which gives the rider a choice of three
gears, or of throwing the shaft . out
of gear altogether. Whether; of great
use or not. the device is pronounced
CYCLE TRACKS AT ATHENS.
The new cycle track at Athens for
the Olympic games is made of cement
and will be 1,094 feet per lap. • Its ay-
erage width will -be twenty-three feet,
with thirty- feet at the tape. The
maximum banking of the turns is four
feet. There will be seats for 4,000 spec-
tators, but if necessary 6,000 can be
accommodated. Seats will be reserved
in the center for the royal family and
invited guests. The racing quarters
will include - storage for cycles, mas
sage and bath rooms and even bed
rooms. The track will be lighted by
electricity. The Hellenic club will or-
ganize the races for the Olympic
TAKING A WHEEL ABROAD.
It will be of interest to people going
abroad and taking their wheels with
them to know that the steamship lines
charge $2.50 ■ for the transportation
of a wheel, and that it is necessary to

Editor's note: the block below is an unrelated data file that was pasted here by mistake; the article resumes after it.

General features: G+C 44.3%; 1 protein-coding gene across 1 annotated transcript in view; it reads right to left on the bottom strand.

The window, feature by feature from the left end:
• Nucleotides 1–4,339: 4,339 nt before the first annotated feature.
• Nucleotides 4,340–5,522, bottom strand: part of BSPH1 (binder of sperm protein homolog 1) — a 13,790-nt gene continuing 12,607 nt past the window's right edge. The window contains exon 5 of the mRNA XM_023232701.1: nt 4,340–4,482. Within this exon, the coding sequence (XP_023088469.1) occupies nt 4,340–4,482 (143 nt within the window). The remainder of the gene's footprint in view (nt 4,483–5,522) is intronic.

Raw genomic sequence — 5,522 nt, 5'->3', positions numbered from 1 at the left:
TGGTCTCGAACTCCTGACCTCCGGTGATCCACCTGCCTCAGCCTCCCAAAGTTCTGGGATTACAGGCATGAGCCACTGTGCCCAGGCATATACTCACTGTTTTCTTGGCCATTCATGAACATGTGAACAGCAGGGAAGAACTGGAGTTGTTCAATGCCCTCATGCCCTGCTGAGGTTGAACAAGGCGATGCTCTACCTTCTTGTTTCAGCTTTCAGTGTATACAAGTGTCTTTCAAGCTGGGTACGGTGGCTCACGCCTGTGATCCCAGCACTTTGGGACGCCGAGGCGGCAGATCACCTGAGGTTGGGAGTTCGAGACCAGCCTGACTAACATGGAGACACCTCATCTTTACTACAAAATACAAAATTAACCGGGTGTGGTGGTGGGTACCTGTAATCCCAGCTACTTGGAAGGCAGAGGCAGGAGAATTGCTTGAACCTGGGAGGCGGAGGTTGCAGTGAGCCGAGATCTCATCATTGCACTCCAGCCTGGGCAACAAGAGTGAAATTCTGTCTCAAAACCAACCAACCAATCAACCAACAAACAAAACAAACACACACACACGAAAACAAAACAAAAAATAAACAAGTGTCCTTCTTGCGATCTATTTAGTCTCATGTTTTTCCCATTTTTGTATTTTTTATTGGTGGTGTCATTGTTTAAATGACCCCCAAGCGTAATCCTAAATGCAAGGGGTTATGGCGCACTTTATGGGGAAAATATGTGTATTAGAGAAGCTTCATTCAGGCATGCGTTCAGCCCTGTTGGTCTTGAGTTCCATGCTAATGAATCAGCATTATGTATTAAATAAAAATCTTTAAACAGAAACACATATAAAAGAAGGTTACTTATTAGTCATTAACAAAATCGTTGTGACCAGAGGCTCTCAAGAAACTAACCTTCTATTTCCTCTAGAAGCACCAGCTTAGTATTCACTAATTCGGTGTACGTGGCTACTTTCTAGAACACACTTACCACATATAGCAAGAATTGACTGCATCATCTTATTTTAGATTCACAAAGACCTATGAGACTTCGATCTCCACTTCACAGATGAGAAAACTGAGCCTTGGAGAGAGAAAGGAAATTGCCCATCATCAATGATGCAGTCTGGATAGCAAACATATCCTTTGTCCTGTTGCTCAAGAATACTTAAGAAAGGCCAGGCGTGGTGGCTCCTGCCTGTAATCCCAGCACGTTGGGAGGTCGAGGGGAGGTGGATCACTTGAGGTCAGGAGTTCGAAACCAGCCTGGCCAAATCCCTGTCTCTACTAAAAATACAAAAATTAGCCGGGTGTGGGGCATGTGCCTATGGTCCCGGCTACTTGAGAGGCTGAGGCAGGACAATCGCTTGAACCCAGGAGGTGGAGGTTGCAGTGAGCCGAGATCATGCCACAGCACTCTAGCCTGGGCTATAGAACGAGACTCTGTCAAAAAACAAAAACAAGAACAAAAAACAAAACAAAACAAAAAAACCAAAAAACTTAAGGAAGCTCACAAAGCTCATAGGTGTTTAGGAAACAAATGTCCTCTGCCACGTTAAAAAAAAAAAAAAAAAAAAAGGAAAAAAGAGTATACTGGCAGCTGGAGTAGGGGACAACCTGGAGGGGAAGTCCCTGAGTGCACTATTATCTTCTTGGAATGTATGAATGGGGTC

THE SAINT PAUL DAILY GLOBE: SUNDAY MORNING, APRIL 5, 1896.
have it crated, as bicycles are put
down into the hold along with other
bulky baggage. The crating will cost
$1, and will be done at any bicycle re
pair shop. The same crate can be used
on the return trip, but, of course, there
will be a small charge for storing it
on the other side during the trip. The
simplest way is to ride your wheel to
the repair shop where the crating is to
be done and have it taken from there
directly to the steamship, and on the
return trip send the bicycle again to
the repair shop, where the crate will be
removed and the machine put in proper